With recent warm weather and continued statewide highs expected in the 50's, 60's and 70's, Minnesota farmers are itching to get into their fields early. Crookston area agronomist Jochum Wiersma says this is extremely early and one of the problems is there is not much data on extreme warmth during March. He says it's unclear if there would be a much greater advantage planting this early compared to say, going the first week of April. Wiersma say says late planting last year caused a drop in crop yields so there is a definite advantage to planting early.
Bullying is a serious problem in Minnesota -- especially in schools. This week, Governor Dayton formed a task force to explore the problem and find ways to deal with it. The group has held its first meeting and plans to travel the state and talk to victims of bullying directly and their families. Brenda Cassellius heads Minnesota's Education Department and serves on the task force on bullying. She notes that the group is working against an August first deadline to hand over its recommendations to the governor and legislature. Bullying is linked to serious injury, even death, especially among young people.
Congresswoman Michele Bachmann (R-Stillwater) is back in Minnesota's 6th district after a trip to Israel. She says, while she was there, Israel was in the middle of a days-long firefight by Hammas-aligned militants. But thanks to to interceptor missiles, no civilian lives were lost. Bachmann met with Israeli Prime Minister Benjamin Netanyahu while on her trip. Bachmann is running for re-election in Minnesota's 6th District this fall -- even though her current residence is now in the newly aligned 4th District No opponent has lined up to run against Bachmann yet.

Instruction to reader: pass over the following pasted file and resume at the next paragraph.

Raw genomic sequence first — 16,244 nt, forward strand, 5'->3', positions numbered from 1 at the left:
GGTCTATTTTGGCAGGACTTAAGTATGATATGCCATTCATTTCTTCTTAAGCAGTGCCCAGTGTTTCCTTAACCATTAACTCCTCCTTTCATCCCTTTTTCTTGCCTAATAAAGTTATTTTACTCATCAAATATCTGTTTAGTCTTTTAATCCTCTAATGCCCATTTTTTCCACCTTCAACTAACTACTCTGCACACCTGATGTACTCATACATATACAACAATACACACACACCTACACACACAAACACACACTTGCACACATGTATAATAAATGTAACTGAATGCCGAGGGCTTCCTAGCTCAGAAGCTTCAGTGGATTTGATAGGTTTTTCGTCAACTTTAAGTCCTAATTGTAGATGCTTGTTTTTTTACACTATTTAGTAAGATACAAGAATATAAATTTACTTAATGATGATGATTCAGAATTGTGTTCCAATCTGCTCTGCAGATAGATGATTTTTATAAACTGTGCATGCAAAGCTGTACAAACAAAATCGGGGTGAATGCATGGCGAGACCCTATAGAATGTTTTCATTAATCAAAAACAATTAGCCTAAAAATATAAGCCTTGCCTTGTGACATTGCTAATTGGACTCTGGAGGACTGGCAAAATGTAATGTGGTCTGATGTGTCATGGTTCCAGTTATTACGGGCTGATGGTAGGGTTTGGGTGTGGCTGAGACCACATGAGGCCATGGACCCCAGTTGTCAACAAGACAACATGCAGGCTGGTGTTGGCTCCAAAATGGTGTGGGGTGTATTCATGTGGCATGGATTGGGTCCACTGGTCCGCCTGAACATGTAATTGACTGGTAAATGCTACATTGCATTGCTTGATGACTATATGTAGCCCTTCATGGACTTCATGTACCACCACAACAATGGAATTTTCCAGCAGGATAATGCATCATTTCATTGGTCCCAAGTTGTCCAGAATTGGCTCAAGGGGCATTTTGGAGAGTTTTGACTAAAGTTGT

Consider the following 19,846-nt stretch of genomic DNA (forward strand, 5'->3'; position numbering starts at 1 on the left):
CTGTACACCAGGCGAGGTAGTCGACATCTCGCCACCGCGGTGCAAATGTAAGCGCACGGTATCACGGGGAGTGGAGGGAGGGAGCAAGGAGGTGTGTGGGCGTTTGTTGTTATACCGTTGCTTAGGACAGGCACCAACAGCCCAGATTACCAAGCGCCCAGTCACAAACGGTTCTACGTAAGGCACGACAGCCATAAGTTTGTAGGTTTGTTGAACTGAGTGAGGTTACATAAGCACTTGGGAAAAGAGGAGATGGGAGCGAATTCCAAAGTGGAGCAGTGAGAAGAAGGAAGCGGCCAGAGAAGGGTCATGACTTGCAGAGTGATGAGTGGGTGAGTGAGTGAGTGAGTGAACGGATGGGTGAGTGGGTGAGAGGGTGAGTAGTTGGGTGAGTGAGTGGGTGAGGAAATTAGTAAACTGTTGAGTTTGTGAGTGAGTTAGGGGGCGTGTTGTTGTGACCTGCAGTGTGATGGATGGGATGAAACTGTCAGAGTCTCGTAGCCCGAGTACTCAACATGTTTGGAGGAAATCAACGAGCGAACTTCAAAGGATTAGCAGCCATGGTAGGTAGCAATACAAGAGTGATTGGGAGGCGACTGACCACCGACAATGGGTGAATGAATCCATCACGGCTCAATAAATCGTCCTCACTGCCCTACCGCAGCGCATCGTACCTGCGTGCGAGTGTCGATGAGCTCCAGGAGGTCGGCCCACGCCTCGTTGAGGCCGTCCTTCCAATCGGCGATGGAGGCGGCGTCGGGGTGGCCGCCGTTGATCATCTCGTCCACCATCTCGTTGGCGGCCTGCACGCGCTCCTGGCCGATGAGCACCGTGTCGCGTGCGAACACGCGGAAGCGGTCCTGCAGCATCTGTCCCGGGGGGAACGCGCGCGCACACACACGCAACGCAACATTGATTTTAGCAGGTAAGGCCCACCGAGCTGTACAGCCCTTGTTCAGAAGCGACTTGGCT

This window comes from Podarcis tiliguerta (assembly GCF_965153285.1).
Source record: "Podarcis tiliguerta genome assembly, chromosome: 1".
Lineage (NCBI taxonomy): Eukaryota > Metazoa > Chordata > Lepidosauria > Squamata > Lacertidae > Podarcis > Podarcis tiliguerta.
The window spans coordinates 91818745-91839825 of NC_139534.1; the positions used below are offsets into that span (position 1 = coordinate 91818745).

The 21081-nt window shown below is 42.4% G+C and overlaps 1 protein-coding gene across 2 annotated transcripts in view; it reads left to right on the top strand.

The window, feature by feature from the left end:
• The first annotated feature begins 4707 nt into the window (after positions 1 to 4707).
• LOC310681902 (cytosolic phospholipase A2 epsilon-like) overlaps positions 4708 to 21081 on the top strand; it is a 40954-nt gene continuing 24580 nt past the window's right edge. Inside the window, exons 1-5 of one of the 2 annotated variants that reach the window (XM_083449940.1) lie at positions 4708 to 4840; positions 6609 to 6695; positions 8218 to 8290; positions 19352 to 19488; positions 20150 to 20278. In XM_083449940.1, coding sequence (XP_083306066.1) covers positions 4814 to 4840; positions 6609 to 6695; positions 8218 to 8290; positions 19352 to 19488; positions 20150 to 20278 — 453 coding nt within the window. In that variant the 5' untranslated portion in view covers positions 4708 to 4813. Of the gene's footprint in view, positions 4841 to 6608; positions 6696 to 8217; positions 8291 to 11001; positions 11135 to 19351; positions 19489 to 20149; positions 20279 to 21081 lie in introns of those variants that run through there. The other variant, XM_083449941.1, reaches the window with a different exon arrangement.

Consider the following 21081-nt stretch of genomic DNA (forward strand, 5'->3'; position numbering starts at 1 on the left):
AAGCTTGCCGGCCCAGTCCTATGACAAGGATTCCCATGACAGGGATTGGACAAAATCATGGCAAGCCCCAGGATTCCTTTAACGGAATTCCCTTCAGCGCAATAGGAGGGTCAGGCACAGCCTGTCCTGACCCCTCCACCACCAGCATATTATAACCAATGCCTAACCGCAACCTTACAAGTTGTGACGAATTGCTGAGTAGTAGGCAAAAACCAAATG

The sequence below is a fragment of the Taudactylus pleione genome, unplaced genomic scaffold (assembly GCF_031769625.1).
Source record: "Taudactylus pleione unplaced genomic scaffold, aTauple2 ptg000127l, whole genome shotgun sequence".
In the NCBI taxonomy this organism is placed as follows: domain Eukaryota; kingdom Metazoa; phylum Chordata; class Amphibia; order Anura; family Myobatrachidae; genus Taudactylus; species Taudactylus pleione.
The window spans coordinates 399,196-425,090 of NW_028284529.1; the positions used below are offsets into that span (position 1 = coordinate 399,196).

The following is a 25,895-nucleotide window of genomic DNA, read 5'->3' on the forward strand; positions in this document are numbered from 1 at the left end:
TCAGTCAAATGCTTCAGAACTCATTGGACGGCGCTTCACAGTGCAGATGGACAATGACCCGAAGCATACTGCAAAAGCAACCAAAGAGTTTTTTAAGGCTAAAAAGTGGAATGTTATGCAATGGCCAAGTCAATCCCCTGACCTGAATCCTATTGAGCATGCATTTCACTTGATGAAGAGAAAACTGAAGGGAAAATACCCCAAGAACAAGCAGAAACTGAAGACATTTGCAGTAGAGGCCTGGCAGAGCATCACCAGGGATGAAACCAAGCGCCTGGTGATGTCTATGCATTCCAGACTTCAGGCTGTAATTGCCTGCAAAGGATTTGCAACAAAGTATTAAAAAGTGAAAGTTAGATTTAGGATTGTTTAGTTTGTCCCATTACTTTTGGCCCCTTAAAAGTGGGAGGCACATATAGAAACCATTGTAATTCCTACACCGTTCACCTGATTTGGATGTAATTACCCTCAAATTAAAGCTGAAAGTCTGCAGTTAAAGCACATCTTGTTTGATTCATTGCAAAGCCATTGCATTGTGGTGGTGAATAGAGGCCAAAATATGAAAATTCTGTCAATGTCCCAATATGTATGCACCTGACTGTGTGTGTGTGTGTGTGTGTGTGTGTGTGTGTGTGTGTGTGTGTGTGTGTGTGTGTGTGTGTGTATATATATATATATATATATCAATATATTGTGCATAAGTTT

Runners are signing up in big numbers for Grandma's Marathon in Duluth this June. The Marathon is really three races and the biggest which holds 10-thousand has already attracted six-thousand registrants. Marathon spokesman Bob Gustafson says one of the two shorter races is already full. The big race is set for June 16th along the North Shore.
Authorities in St. Paul have identified the victim of a homicide earlier this week. Police say 38-year old Andrew Braun of St. Paul was found unresponsive on the front porch of a home on Monday. It is believed Braun's murder was not random but an official cause of death has not been released.
Former governor and GOP presidential candidate Tim Pawlenty has whittled down his campaign debt. The remaining $17,500 in red ink is detailed in a monthly federal campaign report filed Tuesday It is down considerably from the nearly half-million dollars Pawlenty owed last fall. Minnesota's former governor dropped out of the White House race in August after a poor showing at the Iowa GOP's straw poll. Pawlenty now backs former Massachusetts Governor Mitt Romney in the race.
Today is national "Kick Butts Day." The program is aimed at getting young smokers to kick their habit or avoid starting. The United Health Foundation says there are 443-thousand tobacco-related deaths each year in the U.S. Organizers say college campuses play a big part in raising awareness through peer education, dorm decorating contests and promoting tobacco-free policies. There's more information at Kick-Butts-Day.org.
Here are the winning numbers from the Minnesota State Lottery for Tuesday, March 20th, 2012. The Daily Three: 5-0-1. Northstar Cash: 2-5-6-20